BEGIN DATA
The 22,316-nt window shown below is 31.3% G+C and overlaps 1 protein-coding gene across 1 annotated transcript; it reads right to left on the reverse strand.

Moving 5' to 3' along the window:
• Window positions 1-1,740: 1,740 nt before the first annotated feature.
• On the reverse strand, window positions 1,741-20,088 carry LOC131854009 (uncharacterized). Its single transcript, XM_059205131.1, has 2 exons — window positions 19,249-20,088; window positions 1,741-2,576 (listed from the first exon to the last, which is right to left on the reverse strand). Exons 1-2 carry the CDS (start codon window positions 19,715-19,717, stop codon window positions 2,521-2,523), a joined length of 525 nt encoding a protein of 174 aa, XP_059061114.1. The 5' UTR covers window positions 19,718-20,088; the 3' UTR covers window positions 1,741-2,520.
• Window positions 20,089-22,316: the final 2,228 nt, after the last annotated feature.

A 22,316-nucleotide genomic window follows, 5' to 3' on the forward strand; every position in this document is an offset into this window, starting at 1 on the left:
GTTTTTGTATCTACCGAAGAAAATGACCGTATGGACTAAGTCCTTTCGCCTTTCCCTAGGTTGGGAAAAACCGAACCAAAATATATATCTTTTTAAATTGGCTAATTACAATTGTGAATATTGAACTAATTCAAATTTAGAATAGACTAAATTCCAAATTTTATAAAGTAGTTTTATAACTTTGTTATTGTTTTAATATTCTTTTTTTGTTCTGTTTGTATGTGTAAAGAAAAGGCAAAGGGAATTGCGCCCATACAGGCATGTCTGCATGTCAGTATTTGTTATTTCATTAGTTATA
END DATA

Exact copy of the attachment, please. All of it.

The 22,316-nt window shown below is 31.3% G+C and overlaps 1 protein-coding gene across 1 annotated transcript; it reads right to left on the reverse strand.

Moving 5' to 3' along the window:
• Window positions 1-1,740: 1,740 nt before the first annotated feature.
• On the reverse strand, window positions 1,741-20,088 carry LOC131854009 (uncharacterized). Its single transcript, XM_059205131.1, has 2 exons — window positions 19,249-20,088; window positions 1,741-2,576 (listed from the first exon to the last, which is right to left on the reverse strand). Exons 1-2 carry the CDS (start codon window positions 19,715-19,717, stop codon window positions 2,521-2,523), a joined length of 525 nt encoding a protein of 174 aa, XP_059061114.1. The 5' UTR covers window positions 19,718-20,088; the 3' UTR covers window positions 1,741-2,520.
• Window positions 20,089-22,316: the final 2,228 nt, after the last annotated feature.

A 22,316-nucleotide genomic window follows, 5' to 3' on the forward strand; every position in this document is an offset into this window, starting at 1 on the left:
GTTTTTGTATCTACCGAAGAAAATGACCGTATGGACTAAGTCCTTTCGCCTTTCCCTAGGTTGGGAAAAACCGAACCAAAATATATATCTTTTTAAATTGGCTAATTACAATTGTGAATATTGAACTAATTCAAATTTAGAATAGACTAAATTCCAAATTTTATAAAGTAGTTTTATAACTTTGTTATTGTTTTAATATTCTTTTTTTGTTCTGTTTGTATGTGTAAAGAAAAGGCAAAGGGAATTGCGCCCATACAGGCATGTCTGCATGTCAGTATTTGTTATTTCATTAGTTATA